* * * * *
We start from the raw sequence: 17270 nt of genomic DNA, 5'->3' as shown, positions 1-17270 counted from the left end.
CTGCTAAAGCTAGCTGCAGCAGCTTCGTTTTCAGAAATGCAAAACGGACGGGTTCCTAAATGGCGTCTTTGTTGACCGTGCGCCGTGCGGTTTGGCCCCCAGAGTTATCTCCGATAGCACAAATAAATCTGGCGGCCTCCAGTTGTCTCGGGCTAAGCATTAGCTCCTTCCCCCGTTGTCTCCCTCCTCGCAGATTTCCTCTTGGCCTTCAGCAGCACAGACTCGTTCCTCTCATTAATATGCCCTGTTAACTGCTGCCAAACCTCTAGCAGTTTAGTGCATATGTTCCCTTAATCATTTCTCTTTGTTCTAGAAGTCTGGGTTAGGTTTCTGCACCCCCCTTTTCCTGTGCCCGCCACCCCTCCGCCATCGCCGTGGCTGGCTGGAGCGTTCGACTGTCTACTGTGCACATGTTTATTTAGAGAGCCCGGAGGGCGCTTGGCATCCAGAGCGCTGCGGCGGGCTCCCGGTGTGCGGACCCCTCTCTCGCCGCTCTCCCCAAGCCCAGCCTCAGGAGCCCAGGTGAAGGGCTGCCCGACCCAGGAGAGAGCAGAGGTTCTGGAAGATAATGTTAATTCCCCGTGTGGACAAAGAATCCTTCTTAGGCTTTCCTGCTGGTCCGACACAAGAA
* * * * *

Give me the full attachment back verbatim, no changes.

We start from the raw sequence: 17270 nt of genomic DNA, 5'->3' as shown, positions 1-17270 counted from the left end.
CTGCTAAAGCTAGCTGCAGCAGCTTCGTTTTCAGAAATGCAAAACGGACGGGTTCCTAAATGGCGTCTTTGTTGACCGTGCGCCGTGCGGTTTGGCCCCCAGAGTTATCTCCGATAGCACAAATAAATCTGGCGGCCTCCAGTTGTCTCGGGCTAAGCATTAGCTCCTTCCCCCGTTGTCTCCCTCCTCGCAGATTTCCTCTTGGCCTTCAGCAGCACAGACTCGTTCCTCTCATTAATATGCCCTGTTAACTGCTGCCAAACCTCTAGCAGTTTAGTGCATATGTTCCCTTAATCATTTCTCTTTGTTCTAGAAGTCTGGGTTAGGTTTCTGCACCCCCCTTTTCCTGTGCCCGCCACCCCTCCGCCATCGCCGTGGCTGGCTGGAGCGTTCGACTGTCTACTGTGCACATGTTTATTTAGAGAGCCCGGAGGGCGCTTGGCATCCAGAGCGCTGCGGCGGGCTCCCGGTGTGCGGACCCCTCTCTCGCCGCTCTCCCCAAGCCCAGCCTCAGGAGCCCAGGTGAAGGGCTGCCCGACCCAGGAGAGAGCAGAGGTTCTGGAAGATAATGTTAATTCCCCGTGTGGACAAAGAATCCTTCTTAGGCTTTCCTGCTGGTCCGACACAAGAA